The extreme market volatility in recent weeks has put a number of passive investment approaches under scrutiny. Among these is target-date funds (TDFs). Though activity in these funds has exploded in the last few years, TDFs suffer from lock-in, making them unresponsive to the kind of changing market conditions we’ve seen lately, or to changes in personal situations. In addition, because of their laser-like focus on maturity date alone, TDFs are often composed of mediocre or poor underlying investment strategies.
Target-Date vs Target-Risk
According to Robert Michaud, CIO at New Frontier Advisors, investors should focus more on targeting risk than targeting a specific date. Michaud points out that studies have shown that the overall lifetime risk taken by the “glide path” – the way the asset allocation of a portfolio changes over time - is the most important determinant of expected wealth when the targeted date is reached.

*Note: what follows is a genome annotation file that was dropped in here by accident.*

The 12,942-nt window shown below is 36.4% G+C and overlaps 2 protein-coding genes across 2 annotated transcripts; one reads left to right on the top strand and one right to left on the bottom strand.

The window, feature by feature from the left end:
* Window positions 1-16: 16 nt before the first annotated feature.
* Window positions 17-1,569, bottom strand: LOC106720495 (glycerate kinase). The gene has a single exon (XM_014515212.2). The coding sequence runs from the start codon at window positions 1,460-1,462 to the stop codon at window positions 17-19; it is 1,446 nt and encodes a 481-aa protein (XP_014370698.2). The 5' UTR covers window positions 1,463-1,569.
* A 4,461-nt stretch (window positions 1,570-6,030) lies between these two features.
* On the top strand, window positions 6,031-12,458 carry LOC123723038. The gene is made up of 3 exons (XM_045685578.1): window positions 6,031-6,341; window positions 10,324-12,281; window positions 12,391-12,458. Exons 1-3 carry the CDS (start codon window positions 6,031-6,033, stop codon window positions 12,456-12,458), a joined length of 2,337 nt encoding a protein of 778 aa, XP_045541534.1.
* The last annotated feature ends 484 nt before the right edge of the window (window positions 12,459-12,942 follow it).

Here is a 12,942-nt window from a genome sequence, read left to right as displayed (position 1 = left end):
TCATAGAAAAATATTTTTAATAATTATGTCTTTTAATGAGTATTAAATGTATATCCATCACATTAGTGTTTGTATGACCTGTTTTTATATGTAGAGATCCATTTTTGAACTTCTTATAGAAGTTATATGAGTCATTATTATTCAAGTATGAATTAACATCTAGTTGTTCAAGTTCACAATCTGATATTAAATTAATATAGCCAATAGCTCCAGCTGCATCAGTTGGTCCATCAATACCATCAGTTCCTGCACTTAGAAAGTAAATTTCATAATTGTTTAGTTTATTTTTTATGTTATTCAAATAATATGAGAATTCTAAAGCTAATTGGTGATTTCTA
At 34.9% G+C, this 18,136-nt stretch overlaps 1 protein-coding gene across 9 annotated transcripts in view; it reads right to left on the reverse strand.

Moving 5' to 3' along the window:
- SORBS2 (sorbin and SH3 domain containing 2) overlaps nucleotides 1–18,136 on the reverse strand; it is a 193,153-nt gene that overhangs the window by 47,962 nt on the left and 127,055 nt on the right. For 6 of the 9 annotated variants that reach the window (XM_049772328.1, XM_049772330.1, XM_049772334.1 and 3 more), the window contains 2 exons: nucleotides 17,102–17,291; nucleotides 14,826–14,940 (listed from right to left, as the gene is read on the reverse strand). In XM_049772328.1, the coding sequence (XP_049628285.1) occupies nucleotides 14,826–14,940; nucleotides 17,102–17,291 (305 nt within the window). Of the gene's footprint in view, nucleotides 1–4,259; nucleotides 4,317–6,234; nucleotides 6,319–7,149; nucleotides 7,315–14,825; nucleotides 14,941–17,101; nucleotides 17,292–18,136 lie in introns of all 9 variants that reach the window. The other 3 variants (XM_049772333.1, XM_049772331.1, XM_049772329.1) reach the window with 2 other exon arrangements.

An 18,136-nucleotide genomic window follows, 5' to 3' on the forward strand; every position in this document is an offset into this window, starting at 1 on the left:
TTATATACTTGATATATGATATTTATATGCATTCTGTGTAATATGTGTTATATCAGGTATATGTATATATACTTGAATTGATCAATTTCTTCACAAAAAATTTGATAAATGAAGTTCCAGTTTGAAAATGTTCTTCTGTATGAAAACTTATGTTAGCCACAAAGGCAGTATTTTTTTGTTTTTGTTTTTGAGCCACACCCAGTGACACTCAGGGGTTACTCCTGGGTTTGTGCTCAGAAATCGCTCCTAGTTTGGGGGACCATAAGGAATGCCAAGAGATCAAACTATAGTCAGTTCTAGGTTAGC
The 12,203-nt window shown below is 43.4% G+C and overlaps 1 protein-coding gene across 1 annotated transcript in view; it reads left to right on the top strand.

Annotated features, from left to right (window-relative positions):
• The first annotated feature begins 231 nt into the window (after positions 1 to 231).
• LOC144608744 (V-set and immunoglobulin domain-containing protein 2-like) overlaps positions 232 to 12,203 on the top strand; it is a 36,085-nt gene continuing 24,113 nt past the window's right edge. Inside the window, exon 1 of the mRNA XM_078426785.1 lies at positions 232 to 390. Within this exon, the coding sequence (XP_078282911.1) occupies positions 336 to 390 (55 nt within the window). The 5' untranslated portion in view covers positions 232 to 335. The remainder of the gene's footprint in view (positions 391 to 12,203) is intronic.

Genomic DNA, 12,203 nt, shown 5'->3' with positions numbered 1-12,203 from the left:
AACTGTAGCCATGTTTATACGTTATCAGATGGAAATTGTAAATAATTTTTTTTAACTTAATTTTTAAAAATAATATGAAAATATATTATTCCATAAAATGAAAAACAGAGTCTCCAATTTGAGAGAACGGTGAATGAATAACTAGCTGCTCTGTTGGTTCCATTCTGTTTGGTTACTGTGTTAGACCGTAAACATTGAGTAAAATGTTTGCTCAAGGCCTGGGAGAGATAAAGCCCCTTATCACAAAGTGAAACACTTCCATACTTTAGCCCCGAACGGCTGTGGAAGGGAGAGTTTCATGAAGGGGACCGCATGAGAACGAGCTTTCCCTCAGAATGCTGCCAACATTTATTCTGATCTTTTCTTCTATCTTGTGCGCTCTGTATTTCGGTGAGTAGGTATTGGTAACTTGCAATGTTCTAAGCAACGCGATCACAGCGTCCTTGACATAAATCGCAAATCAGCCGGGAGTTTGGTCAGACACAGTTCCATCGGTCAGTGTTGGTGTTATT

- Almost as important in determining realized wealth at the target date is market performance, specifically of the asset classes with greater exposure within different time periods along the glide path. This fact justifies a more dynamic strategy of tailoring risk exposure to actual market conditions as time passes.
- Retirement funds should not be locked in and left alone, forgotten and unresponsive to market conditions. Assets should instead be thought of as building blocks to be assembled on the fly, rather than locked-down into unchangeable trajectories. They should reflect a customized investment plan that is responsive to both market and personal considerations.
- In addition, target-date funds are often built on poor underlying strategies that ignore correlations between assets. An effective investment program should instead be constructed from globally diversified risk-managed funds that balance asset classes appropriately and manage risk effectively.
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